John Schultz IV given suspended sentence, goes into immediate probation

NOW: John Schultz IV given suspended sentence, goes into immediate probation

ROCHESTER, Ind. -- A second chance for John Schultz IV-- who pleaded guilty to conspiracy to commit murder last month. 

Schultz was arrested back in July 2020, after a family member came forward expressing concern in his behavior, believing that he and a friend, Donald Robin Jr, were planning to shoot up a Rochester area school. Robin Jr pleaded guilty after his arrest; he is currently serving eight years in prison. 

Schultz was first tried in August 2021, but a hung jury gave them a mistrial. The case was brought to trial again, but the jury was split down the middle-- still deadlocked after nearly nine hours of deliberation-- and no one wanted to pursue a third trial. 

According to Fulton County Prosecutor Mike Marrs, “At the eleventh hour we started to discussing a plea, and ultimately did a plea that called for him to plead to it with no agreement but the cap on time served.”

Judge A. Christopher Lee accepted his plea at sentencing this afternoon: Schultz was handed down a suspended nineteen-and-a-half year sentence, and went into immediate three year probation.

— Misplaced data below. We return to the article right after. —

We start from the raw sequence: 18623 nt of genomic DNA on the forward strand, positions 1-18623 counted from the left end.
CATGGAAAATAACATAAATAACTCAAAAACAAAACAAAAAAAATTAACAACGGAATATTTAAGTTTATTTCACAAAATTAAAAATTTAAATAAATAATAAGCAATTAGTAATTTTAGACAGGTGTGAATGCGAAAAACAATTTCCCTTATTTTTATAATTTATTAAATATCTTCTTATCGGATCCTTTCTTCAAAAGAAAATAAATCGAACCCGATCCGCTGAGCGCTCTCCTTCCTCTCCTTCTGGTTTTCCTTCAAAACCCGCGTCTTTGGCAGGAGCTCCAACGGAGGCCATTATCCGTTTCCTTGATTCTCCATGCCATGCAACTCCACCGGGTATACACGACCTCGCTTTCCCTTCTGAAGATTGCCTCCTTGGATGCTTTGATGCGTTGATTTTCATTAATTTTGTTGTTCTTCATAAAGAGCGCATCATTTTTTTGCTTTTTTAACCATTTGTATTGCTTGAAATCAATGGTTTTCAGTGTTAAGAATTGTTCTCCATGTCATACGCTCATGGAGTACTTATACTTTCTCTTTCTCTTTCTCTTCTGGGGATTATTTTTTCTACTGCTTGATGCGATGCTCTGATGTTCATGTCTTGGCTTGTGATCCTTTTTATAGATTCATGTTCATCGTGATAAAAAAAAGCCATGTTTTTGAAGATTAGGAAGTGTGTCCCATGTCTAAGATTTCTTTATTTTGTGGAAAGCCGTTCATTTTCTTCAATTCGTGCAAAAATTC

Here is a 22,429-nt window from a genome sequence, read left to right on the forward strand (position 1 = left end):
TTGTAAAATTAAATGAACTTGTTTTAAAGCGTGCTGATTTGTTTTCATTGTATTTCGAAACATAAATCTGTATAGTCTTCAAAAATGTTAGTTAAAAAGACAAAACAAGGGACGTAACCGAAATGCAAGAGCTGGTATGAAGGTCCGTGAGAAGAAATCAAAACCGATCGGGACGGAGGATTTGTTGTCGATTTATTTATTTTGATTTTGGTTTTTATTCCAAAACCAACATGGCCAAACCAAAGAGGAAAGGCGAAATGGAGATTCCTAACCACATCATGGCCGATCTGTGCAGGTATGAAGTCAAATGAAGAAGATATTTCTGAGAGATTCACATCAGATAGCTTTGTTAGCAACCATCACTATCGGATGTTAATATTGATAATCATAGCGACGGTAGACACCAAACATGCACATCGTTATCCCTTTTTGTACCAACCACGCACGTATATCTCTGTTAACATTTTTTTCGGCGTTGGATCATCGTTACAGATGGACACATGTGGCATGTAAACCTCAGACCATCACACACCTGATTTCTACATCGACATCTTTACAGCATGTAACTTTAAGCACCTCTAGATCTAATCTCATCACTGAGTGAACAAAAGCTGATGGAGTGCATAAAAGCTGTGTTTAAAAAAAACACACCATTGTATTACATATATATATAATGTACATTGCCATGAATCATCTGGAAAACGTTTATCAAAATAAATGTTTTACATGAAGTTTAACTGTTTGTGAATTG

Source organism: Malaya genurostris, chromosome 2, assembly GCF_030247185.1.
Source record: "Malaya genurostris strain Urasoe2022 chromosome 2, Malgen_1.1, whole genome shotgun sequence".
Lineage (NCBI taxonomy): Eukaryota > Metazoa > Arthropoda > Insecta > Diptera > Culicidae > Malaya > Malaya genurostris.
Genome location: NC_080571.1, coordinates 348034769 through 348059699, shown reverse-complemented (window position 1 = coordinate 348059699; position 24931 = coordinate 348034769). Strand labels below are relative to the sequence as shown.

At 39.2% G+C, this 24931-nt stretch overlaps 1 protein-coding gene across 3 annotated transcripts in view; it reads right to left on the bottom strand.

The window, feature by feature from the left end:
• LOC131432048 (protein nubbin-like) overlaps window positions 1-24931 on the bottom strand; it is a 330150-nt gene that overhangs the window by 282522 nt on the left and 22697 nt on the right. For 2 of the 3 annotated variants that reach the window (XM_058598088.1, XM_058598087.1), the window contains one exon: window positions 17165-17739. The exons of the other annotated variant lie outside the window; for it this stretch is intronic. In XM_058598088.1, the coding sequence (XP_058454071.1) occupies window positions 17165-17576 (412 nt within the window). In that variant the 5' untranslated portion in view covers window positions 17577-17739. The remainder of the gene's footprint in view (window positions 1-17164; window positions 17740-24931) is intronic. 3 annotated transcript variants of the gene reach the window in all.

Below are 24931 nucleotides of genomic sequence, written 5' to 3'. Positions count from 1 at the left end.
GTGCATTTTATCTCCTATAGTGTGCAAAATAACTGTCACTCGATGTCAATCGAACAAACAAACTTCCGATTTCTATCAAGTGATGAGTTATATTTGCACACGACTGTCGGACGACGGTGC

“He’s spent five-hundred and sixty-six days in jail. That’s the only time he’s spending in jail," said Joseph Bauer, one of Schultz's attorneys. "He’s not going to prison.”

Schultz's probation had several conditions: no consuming drugs or alcohol, he cannot possess any firearms and he cannot contact any students or staff at Rochester area schools, or his co-conspirator Donald Robin Jr. 

He must also complete his GED within the first eighteen months of his probation, and do ninety hours of community service, as well as enter a program to address his substance abuse issues-- all of which his defense attorneys hope will keep him on the straight-and-narrow. 

“He gets a second chance at his life, he gets to go forward with his GED, with community service and that structure that this kid needs," said Bauer. 

And while it's not exactly what the prosecution hoped for-- they too hope Schultz's probation will help him re-enter society, though Marrs cautioned: "If they don’t, and they get in trouble and violate—the state will be seeking a full revocation and they can sit in prison for the next seventeen, twenty years.”

Schultz is relocating to Michigan-- though his probation will still be through Fulton County.


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